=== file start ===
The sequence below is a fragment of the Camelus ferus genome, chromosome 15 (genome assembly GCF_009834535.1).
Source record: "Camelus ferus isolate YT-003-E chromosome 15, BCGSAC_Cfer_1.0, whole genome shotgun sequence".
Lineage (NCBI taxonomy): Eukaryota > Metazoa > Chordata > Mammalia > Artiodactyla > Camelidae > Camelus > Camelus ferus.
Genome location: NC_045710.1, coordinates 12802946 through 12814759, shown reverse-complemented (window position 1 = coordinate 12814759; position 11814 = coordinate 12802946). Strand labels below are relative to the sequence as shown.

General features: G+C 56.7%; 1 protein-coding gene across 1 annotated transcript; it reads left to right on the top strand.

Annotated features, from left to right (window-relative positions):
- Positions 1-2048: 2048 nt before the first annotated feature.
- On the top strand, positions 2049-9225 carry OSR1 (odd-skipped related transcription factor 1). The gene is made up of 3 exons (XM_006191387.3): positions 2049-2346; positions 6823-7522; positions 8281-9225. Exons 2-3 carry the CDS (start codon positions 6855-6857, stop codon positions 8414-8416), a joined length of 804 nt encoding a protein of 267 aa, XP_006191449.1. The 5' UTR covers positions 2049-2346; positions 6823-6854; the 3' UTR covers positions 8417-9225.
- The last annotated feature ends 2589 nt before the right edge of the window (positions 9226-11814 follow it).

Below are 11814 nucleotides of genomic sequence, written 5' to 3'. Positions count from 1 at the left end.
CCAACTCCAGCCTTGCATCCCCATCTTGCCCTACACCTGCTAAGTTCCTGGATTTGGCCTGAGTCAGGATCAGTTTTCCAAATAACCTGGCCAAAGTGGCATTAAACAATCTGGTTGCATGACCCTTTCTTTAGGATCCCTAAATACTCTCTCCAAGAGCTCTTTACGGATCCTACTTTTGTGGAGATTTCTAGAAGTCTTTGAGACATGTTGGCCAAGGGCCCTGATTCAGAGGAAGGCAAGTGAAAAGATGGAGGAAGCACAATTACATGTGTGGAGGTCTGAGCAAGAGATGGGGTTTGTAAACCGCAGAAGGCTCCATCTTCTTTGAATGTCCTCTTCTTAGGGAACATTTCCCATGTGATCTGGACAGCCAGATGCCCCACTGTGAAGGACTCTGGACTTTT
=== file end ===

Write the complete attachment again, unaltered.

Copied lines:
The sequence below is a fragment of the Camelus ferus genome, chromosome 15 (genome assembly GCF_009834535.1).
Source record: "Camelus ferus isolate YT-003-E chromosome 15, BCGSAC_Cfer_1.0, whole genome shotgun sequence".
Lineage (NCBI taxonomy): Eukaryota > Metazoa > Chordata > Mammalia > Artiodactyla > Camelidae > Camelus > Camelus ferus.
Genome location: NC_045710.1, coordinates 12802946 through 12814759, shown reverse-complemented (window position 1 = coordinate 12814759; position 11814 = coordinate 12802946). Strand labels below are relative to the sequence as shown.

General features: G+C 56.7%; 1 protein-coding gene across 1 annotated transcript; it reads left to right on the top strand.

Annotated features, from left to right (window-relative positions):
- Positions 1-2048: 2048 nt before the first annotated feature.
- On the top strand, positions 2049-9225 carry OSR1 (odd-skipped related transcription factor 1). The gene is made up of 3 exons (XM_006191387.3): positions 2049-2346; positions 6823-7522; positions 8281-9225. Exons 2-3 carry the CDS (start codon positions 6855-6857, stop codon positions 8414-8416), a joined length of 804 nt encoding a protein of 267 aa, XP_006191449.1. The 5' UTR covers positions 2049-2346; positions 6823-6854; the 3' UTR covers positions 8417-9225.
- The last annotated feature ends 2589 nt before the right edge of the window (positions 9226-11814 follow it).

Below are 11814 nucleotides of genomic sequence, written 5' to 3'. Positions count from 1 at the left end.
CCAACTCCAGCCTTGCATCCCCATCTTGCCCTACACCTGCTAAGTTCCTGGATTTGGCCTGAGTCAGGATCAGTTTTCCAAATAACCTGGCCAAAGTGGCATTAAACAATCTGGTTGCATGACCCTTTCTTTAGGATCCCTAAATACTCTCTCCAAGAGCTCTTTACGGATCCTACTTTTGTGGAGATTTCTAGAAGTCTTTGAGACATGTTGGCCAAGGGCCCTGATTCAGAGGAAGGCAAGTGAAAAGATGGAGGAAGCACAATTACATGTGTGGAGGTCTGAGCAAGAGATGGGGTTTGTAAACCGCAGAAGGCTCCATCTTCTTTGAATGTCCTCTTCTTAGGGAACATTTCCCATGTGATCTGGACAGCCAGATGCCCCACTGTGAAGGACTCTGGACTTTT